Leveling The Playing Field—Through Play
Timothy P. Shriver is the Chairman of Special Olympics. Before joining Special Olympics, Shriver was a leading educator focused on the social and emotional factors in learning. He has worked in substance abuse prevention, violence, dropout prevention and teen pregnancy prevention. He created the New Haven Public Schools’ Social Development Project, now considered the leading school-based prevention effort in the United States, and co-founded the Collaborative for Academic, Social and Emotional Learning (CASEL), the leading research organization in the United States in the field of social and emotional learning. Shriver currently chairs CASEL.
Question: \r\nAnd how does sports contribute to the achievement of rights for children\r\nwith disabilities?\r\n\r\n
Tim Shriver: \r\nWell it's no secret that children love to play. Play is the environment where the\r\nimagination is first tested and allowed to exercise itself. Play is the environment where\r\nrelationships are formed in young children. Mothers and children play, make believe, create the world in\r\nwhich they grow up and learn, create safety, creates a sense of understanding,\r\nallows emotions to be understood and made safe for a child.\r\n\r\n
From the earliest of ages, it doesn't change much as children\r\ngrow. The games change: hide-and-seek yields to football and football may yield\r\nto swimming, but they're the same lessons, the same questions, the same exuberance,\r\nthe same desire to create a world where you can express yourself, where you can\r\nfeel positive and powerful, where you can have a sense of relationships that\r\nallow you to sore. That's what\r\nsports is for most children, but sadly not for children with intellectual\r\ndisabilities for too many generations. \r\nWhen it came time for the child with special needs to say, "I'm\r\nready to play. I want to test my\r\nskills, my body, my strength. I\r\nwant a chance to win. I want to be\r\ninvolved in all the fun and excitement and exuberance of sports." Too frequency people said, "No,\r\nI'm sorry. Not for you. You don't belong. You don't have the gifts. You can't contribute."\r\n\r\n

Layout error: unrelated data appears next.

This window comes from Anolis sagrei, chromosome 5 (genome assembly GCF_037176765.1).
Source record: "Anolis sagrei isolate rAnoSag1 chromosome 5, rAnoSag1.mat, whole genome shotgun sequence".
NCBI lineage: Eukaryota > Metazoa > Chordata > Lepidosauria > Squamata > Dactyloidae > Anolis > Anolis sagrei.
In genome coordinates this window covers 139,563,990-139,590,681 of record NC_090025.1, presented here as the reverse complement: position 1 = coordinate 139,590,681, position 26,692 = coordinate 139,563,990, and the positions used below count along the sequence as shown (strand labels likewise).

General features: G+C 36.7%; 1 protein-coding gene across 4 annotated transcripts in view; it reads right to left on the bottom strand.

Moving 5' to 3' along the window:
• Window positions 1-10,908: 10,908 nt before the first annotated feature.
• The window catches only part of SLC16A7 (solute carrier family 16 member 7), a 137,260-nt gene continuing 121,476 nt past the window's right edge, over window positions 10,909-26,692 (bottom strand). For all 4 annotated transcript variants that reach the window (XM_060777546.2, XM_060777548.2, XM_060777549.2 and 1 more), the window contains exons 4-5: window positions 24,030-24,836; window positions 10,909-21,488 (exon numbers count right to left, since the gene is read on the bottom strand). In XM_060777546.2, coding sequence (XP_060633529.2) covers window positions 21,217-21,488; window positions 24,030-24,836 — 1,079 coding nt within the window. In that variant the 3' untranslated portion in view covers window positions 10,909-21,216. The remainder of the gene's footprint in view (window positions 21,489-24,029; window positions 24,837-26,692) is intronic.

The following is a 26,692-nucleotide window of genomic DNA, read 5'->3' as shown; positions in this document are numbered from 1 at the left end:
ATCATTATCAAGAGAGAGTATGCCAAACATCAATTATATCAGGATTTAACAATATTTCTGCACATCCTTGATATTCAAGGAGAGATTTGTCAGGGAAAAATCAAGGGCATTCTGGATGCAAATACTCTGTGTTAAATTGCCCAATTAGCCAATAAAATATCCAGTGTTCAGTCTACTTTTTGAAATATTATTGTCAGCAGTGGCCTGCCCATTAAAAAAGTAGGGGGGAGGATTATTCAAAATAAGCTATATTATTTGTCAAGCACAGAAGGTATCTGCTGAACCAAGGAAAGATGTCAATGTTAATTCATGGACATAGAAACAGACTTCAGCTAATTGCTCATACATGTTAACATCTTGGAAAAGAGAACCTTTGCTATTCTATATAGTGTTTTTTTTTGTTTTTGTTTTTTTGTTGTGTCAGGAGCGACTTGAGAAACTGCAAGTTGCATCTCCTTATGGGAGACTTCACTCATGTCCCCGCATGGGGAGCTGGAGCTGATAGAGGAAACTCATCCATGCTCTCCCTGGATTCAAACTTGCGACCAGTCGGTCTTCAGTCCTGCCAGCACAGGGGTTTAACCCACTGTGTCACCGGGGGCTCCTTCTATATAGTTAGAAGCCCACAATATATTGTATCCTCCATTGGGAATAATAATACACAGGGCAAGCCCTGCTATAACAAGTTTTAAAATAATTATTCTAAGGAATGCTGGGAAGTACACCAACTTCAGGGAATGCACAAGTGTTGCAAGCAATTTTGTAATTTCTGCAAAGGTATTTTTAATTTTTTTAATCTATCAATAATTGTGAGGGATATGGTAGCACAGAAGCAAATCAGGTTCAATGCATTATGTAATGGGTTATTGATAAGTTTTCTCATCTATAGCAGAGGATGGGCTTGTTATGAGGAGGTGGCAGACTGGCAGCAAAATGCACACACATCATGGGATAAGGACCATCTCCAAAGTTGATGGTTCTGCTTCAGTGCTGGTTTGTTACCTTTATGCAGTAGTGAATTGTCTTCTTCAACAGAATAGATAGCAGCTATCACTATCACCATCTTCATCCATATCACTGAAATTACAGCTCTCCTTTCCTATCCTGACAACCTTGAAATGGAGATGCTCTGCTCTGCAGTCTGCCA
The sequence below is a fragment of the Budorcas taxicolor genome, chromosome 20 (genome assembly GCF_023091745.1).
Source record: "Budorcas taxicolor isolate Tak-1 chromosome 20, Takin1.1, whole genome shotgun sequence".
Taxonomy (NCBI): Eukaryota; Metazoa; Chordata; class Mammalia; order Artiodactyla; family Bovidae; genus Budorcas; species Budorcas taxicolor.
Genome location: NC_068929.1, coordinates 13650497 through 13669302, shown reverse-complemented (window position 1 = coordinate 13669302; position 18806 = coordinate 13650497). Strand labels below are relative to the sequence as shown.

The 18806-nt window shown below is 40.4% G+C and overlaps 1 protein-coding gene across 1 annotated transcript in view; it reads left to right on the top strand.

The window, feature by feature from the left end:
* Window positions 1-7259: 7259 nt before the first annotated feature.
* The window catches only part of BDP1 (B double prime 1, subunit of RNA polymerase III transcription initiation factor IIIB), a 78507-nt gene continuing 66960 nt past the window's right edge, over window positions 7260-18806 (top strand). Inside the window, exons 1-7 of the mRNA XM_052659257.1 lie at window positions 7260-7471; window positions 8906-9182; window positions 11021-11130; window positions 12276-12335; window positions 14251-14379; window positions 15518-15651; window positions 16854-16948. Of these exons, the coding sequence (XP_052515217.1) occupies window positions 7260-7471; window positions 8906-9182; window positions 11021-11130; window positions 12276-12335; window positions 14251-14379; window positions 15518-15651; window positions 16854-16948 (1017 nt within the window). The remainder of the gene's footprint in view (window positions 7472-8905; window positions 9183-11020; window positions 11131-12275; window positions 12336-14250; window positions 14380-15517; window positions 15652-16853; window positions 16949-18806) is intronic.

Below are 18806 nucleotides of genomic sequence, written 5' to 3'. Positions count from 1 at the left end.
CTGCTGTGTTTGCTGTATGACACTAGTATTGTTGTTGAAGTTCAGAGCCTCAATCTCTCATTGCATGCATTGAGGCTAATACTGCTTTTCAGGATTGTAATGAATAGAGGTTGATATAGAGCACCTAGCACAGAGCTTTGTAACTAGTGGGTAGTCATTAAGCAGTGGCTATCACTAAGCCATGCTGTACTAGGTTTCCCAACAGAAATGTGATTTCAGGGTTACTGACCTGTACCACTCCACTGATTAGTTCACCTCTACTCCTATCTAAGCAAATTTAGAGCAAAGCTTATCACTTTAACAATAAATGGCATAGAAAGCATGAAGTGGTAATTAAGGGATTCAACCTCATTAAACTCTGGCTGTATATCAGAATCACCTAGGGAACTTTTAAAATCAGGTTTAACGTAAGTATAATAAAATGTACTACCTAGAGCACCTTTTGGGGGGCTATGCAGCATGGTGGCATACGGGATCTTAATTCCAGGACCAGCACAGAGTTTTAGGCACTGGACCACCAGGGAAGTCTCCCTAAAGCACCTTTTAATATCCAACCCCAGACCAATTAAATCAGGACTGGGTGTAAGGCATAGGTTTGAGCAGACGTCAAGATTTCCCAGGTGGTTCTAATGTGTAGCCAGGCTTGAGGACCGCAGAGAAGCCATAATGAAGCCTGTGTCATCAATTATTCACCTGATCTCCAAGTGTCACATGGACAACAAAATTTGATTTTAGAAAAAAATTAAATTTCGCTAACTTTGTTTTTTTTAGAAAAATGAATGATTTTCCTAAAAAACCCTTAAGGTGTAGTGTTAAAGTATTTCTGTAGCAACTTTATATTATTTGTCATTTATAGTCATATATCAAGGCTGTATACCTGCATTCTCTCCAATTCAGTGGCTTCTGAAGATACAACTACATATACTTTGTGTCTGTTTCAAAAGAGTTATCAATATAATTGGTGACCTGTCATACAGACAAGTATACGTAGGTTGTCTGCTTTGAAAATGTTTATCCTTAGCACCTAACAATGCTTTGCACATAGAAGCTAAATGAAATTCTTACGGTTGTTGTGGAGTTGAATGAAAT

Sports, in our world, in the world of Special Olympics, is all\r\nabout saying, "Yes. Oh, yes you\r\ndo. Come into this world, we will\r\ngive you your chance to shine. We\r\nwill tell the community around what you can do. We will show your country that your time is now, your joy,\r\nyour imagination, your vision belongs in this country, too."\r\n\r\n\r\n
Special Olympics Chairman Tim Shriver discusses the expansion of children’s rights through athletic competition.
Giving our solar system a "slap in the face"
- A stream of galactic debris is hurtling at us, pulling dark matter along with it
- It's traveling so quickly it's been described as a hurricane of dark matter
- Scientists are excited to set their particle detectors at the onslffaught
Bernardo Kastrup proposes a new ontology he calls “idealism” built on panpsychism, the idea that everything in the universe contains consciousness. He solves problems with this philosophy by adding a new suggestion: The universal mind has dissociative identity disorder.
There’s a reason they call it the “hard problem.” Consciousness: Where is it? What is it? No one single perspective seems to be able to answer all the questions we have about consciousness. Now Bernardo Kastrup thinks he’s found one. He calls his ontology idealism, and according to idealism, all of us and all we perceive are manifestations of something very much like a cosmic-scale dissociative identity disorder (DID). He suggests there’s an all-encompassing universe-wide consciousness, it has multiple personalities, and we’re them.
Once again, our circadian rhythm points the way.
- Seven individuals were locked inside a windowless, internetless room for 37 days.
- While at rest, they burned 130 more calories at 5 p.m. than at 5 a.m.
- Morning time again shown not to be the best time to eat.
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